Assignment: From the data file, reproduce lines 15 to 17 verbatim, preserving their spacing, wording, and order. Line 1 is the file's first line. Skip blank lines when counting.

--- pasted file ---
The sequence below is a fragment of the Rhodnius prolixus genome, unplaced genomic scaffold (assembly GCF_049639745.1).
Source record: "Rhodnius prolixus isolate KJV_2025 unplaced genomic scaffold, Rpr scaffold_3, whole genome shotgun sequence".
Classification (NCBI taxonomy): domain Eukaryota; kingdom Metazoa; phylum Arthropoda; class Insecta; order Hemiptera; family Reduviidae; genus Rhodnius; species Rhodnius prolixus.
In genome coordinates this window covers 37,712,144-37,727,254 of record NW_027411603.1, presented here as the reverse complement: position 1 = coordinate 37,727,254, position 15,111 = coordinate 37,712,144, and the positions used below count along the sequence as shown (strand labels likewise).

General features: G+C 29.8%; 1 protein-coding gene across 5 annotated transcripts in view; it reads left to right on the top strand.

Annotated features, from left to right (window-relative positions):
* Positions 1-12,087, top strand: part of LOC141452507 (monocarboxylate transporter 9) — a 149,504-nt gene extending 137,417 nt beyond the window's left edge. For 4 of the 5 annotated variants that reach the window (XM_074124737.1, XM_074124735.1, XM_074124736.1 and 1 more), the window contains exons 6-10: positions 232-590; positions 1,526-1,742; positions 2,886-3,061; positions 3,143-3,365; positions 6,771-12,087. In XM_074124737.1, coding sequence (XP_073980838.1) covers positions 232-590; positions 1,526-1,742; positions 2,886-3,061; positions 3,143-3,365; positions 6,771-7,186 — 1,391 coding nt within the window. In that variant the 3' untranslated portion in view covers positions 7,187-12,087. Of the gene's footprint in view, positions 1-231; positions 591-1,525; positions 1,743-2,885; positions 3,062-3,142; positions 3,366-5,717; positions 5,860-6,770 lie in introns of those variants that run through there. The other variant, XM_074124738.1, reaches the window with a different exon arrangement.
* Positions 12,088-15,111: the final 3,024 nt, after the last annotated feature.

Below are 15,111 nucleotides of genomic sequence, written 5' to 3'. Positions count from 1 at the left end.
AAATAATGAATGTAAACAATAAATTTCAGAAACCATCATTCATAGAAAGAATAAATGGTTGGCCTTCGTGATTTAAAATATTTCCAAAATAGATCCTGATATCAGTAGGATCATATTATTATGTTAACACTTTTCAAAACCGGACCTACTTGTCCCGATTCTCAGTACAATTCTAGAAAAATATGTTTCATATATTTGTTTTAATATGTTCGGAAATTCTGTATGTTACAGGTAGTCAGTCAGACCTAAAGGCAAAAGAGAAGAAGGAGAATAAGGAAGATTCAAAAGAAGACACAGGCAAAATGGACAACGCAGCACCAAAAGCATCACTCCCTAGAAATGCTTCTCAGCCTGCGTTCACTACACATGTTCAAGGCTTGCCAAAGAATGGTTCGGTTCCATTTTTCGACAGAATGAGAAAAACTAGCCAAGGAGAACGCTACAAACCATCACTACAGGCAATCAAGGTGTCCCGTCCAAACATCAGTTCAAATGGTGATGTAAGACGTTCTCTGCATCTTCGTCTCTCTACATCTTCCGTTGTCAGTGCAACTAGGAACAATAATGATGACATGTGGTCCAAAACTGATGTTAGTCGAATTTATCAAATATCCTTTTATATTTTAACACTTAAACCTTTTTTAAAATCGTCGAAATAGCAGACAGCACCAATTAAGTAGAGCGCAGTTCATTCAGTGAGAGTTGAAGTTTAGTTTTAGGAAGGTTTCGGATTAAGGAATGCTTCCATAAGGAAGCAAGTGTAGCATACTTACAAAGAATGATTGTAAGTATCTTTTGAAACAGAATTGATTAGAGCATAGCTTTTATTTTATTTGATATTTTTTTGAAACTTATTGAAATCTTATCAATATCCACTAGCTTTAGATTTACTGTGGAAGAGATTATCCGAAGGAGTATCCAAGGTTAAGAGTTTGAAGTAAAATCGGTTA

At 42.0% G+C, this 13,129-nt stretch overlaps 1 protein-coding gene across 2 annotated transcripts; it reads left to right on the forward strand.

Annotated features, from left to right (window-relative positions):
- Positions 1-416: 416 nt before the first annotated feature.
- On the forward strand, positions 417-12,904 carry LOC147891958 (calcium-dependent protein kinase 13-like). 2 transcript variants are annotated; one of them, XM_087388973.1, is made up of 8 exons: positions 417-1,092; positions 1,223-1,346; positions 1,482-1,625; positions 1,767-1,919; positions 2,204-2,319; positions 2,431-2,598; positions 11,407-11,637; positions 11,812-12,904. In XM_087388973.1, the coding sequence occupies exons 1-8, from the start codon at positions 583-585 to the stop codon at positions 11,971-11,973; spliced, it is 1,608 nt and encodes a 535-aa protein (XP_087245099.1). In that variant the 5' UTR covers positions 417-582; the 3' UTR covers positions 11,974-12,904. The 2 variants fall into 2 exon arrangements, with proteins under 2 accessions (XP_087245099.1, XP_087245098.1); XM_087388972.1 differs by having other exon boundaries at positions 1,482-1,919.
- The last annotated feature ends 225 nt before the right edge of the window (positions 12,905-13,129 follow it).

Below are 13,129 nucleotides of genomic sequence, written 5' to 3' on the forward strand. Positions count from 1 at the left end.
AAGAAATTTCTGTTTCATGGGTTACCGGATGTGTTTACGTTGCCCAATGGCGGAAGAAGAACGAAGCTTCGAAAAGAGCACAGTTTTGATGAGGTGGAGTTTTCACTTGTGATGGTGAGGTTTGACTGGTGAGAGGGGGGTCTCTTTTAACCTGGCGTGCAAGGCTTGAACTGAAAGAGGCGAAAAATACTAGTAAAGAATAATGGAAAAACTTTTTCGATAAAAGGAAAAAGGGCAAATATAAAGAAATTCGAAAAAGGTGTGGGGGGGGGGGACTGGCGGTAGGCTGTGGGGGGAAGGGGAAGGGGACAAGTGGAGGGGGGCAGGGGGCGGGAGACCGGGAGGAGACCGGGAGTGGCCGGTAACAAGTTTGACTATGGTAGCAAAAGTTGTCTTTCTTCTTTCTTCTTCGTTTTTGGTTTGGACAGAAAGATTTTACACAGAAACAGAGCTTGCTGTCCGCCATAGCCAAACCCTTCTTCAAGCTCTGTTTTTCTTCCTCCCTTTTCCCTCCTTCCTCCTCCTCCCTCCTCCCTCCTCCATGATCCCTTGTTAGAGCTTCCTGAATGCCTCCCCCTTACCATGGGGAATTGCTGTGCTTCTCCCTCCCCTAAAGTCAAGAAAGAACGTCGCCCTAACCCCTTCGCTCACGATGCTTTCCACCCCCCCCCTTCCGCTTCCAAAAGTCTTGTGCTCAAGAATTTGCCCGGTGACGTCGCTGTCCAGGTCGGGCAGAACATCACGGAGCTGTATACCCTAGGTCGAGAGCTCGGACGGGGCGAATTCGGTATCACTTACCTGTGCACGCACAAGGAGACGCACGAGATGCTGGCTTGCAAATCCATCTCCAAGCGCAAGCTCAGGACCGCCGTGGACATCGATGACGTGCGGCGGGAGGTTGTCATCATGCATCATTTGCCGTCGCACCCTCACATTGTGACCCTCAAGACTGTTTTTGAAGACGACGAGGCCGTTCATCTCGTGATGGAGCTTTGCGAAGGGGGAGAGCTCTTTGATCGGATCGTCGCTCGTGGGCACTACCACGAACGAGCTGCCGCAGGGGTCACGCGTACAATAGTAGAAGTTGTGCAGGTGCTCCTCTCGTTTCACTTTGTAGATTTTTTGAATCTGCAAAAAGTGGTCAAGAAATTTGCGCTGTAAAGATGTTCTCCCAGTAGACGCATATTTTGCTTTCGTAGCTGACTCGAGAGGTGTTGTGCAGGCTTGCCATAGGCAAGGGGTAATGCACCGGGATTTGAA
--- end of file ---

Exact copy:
- The last annotated feature ends 225 nt before the right edge of the window (positions 12,905-13,129 follow it).

Below are 13,129 nucleotides of genomic sequence, written 5' to 3' on the forward strand. Positions count from 1 at the left end.
AAGAAATTTCTGTTTCATGGGTTACCGGATGTGTTTACGTTGCCCAATGGCGGAAGAAGAACGAAGCTTCGAAAAGAGCACAGTTTTGATGAGGTGGAGTTTTCACTTGTGATGGTGAGGTTTGACTGGTGAGAGGGGGGTCTCTTTTAACCTGGCGTGCAAGGCTTGAACTGAAAGAGGCGAAAAATACTAGTAAAGAATAATGGAAAAACTTTTTCGATAAAAGGAAAAAGGGCAAATATAAAGAAATTCGAAAAAGGTGTGGGGGGGGGGGACTGGCGGTAGGCTGTGGGGGGAAGGGGAAGGGGACAAGTGGAGGGGGGCAGGGGGCGGGAGACCGGGAGGAGACCGGGAGTGGCCGGTAACAAGTTTGACTATGGTAGCAAAAGTTGTCTTTCTTCTTTCTTCTTCGTTTTTGGTTTGGACAGAAAGATTTTACACAGAAACAGAGCTTGCTGTCCGCCATAGCCAAACCCTTCTTCAAGCTCTGTTTTTCTTCCTCCCTTTTCCCTCCTTCCTCCTCCTCCCTCCTCCCTCCTCCATGATCCCTTGTTAGAGCTTCCTGAATGCCTCCCCCTTACCATGGGGAATTGCTGTGCTTCTCCCTCCCCTAAAGTCAAGAAAGAACGTCGCCCTAACCCCTTCGCTCACGATGCTTTCCACCCCCCCCCTTCCGCTTCCAAAAGTCTTGTGCTCAAGAATTTGCCCGGTGACGTCGCTGTCCAGGTCGGGCAGAACATCACGGAGCTGTATACCCTAGGTCGAGAGCTCGGACGGGGCGAATTCGGTATCACTTACCTGTGCACGCACAAGGAGACGCACGAGATGCTGGCTTGCAAATCCATCTCCAAGCGCAAGCTCAGGACCGCCGTGGACATCGATGACGTGCGGCGGGAGGTTGTCATCATGCATCATTTGCCGTCGCACCCTCACATTGTGACCCTCAAGACTGTTTTTGAAGACGACGAGGCCGTTCATCTCGTGATGGAGCTTTGCGAAGGGGGAGAGCTCTTTGATCGGATCGTCGCTCGTGGGCACTACCACGAACGAGCTGCCGCAGGGGTCACGCGTACAATAGTAGAAGTTGTGCAGGTGCTCCTCTCGTTTCACTTTGTAGATTTTTTGAATCTGCAAAAAGTGGTCAAGAAATTTGCGCTGTAAAGATGTTCTCCCAGTAGACGCATATTTTGCTTTCGTAGCTGACTCGAGAGGTGTTGTGCAGGCTTGCCATAGGCAAGGGGTAATGCACCGGGATTTGAA